You may have noticed I had no post up yesterday. Not because I didn't write anything, but because Blogger lost it somehow--I posted it, then removed it for some editing, and even though I tried to protect myself by saving it as a draft, the whole thing went POOF, vanished forever into the ether.
True, I could have rewritten it, but come on, I have a life outside of this. Really, I only mention this because, in the past week, I've had three posts vanish. One of those may have been my fault, hitting a key I didn't realize I'd hit, but one simply vanished when I hit the Publish Post button. Weird.
Remember the future we were once promised? The one with flying, rocket-powered cars and jet packs and transporters and big, clunky robots? The main reason none of that came to pass is, none of that stuff worked. If anybody could have developed affordable, reliable personal jetpacks, we'd all have one.
Because who'd buy something that didn't work? Back in the fifties and sixties, when bright new products were introduced to consumers, they did what they were supposed to do. If they'd never gotten, say, refrigerator technology down just right, they'd never have gone on the market. If you bought a Buick in the sixties, and took reasonably good care of it, the thing would run for years and years and years. Microwaves, air conditioners, stereos--true, some models were better than others, but the basic design of all of these things was sound.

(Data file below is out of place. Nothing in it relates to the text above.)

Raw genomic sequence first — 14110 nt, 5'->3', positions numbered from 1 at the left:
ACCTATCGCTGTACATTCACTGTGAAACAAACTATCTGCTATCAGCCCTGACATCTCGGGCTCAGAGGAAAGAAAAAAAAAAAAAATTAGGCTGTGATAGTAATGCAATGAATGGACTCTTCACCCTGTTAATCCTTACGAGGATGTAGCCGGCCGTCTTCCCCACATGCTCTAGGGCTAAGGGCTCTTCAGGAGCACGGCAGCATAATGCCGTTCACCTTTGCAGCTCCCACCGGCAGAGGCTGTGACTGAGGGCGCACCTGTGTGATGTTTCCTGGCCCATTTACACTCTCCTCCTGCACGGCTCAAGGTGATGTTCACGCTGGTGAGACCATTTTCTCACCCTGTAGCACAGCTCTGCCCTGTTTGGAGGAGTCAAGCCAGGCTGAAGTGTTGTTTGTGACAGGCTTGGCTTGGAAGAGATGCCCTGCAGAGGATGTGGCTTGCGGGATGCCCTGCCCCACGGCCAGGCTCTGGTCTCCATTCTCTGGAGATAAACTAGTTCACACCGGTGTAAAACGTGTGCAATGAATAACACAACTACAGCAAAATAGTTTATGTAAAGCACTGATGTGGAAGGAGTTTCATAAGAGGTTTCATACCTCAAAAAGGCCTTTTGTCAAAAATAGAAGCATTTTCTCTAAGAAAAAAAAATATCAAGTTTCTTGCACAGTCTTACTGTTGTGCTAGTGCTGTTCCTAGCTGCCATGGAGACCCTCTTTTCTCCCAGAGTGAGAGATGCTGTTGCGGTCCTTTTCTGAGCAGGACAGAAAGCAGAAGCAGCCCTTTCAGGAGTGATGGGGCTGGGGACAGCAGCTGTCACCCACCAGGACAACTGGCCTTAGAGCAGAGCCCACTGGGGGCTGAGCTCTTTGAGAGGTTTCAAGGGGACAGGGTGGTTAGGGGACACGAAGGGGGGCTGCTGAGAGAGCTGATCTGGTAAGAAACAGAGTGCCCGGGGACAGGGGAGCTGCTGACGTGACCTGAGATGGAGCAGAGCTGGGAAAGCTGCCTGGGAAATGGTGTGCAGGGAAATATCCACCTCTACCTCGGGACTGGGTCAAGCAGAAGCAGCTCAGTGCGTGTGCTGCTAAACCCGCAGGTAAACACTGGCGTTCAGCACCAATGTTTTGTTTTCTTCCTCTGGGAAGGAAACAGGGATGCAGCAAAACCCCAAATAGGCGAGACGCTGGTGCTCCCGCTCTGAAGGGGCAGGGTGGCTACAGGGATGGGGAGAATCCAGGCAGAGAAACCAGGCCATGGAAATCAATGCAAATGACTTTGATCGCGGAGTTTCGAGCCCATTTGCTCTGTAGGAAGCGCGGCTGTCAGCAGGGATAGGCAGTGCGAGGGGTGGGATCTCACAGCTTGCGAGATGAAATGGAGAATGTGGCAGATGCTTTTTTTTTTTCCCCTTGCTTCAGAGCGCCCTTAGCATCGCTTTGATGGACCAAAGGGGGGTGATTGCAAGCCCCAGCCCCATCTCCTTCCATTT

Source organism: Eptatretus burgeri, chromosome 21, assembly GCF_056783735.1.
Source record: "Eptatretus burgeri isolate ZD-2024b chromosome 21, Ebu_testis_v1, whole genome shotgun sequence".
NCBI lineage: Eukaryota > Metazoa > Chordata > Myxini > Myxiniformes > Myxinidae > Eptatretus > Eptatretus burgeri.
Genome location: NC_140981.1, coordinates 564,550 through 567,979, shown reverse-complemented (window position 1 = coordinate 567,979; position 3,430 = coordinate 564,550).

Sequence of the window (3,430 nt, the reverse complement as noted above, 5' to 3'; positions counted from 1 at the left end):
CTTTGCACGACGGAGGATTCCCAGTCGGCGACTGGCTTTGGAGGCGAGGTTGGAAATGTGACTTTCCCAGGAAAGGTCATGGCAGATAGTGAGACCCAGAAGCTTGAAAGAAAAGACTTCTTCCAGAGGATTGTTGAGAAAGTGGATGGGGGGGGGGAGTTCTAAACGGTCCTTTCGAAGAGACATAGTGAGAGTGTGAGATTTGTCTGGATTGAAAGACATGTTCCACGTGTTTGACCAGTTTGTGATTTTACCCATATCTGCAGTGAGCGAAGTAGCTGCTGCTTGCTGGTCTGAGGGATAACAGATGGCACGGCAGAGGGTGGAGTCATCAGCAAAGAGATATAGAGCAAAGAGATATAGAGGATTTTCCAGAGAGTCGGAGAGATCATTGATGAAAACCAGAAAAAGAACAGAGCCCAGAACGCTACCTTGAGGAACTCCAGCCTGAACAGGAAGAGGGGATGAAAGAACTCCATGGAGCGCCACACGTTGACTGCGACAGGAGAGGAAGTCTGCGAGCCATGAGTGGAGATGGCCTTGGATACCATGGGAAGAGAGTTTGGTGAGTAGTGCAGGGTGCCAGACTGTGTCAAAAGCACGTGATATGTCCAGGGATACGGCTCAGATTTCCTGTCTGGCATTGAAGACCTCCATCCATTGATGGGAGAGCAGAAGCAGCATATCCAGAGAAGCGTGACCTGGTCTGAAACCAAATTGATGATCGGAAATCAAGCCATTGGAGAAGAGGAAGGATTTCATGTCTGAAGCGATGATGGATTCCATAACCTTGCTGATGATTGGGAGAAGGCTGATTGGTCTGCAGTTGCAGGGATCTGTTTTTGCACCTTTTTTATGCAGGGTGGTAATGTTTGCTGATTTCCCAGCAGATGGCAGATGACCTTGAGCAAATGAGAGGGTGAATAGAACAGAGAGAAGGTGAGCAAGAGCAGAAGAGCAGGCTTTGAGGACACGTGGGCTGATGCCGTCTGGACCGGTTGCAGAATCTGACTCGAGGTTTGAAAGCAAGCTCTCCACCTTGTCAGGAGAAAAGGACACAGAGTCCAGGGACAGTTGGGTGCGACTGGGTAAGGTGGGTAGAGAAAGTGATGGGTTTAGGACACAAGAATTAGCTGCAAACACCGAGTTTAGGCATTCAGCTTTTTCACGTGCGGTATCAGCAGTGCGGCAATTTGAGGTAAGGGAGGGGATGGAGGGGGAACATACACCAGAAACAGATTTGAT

When computers were first introduced to the home market, they tended to crash, or have unexpected blips, or otherwise not quite always do what they were supposed to do. And they still have this! The technology is becoming faster, it can do more, but it isn't actually getting better--the old problems are still there, only in newer, ever mutating forms.
Even the most hardcore computer geeks will tell you that the technology has quirks, has idiosynchrocies, has bugs. Okay. Shouldn't those bugs have been worked out before the technology was actually introduced? Nobody seems to remember this anymore, but the world worked fine in a pre-computer world--better, probably, than it does now. It's not like qwe were all wandering around downcast, miserable faces held in gnarled hands, waiting for something to deliver us from the unspeakable despair of our lives.
Ironically, as we push our technology to do more and more--faster, better, now--we wind up settling for less. Computers crash. Cellphones drop out. We accept these, but should we? By just shrugging it off, clearly our expectations have been lowered.
If we can accept this, what else can we be sold?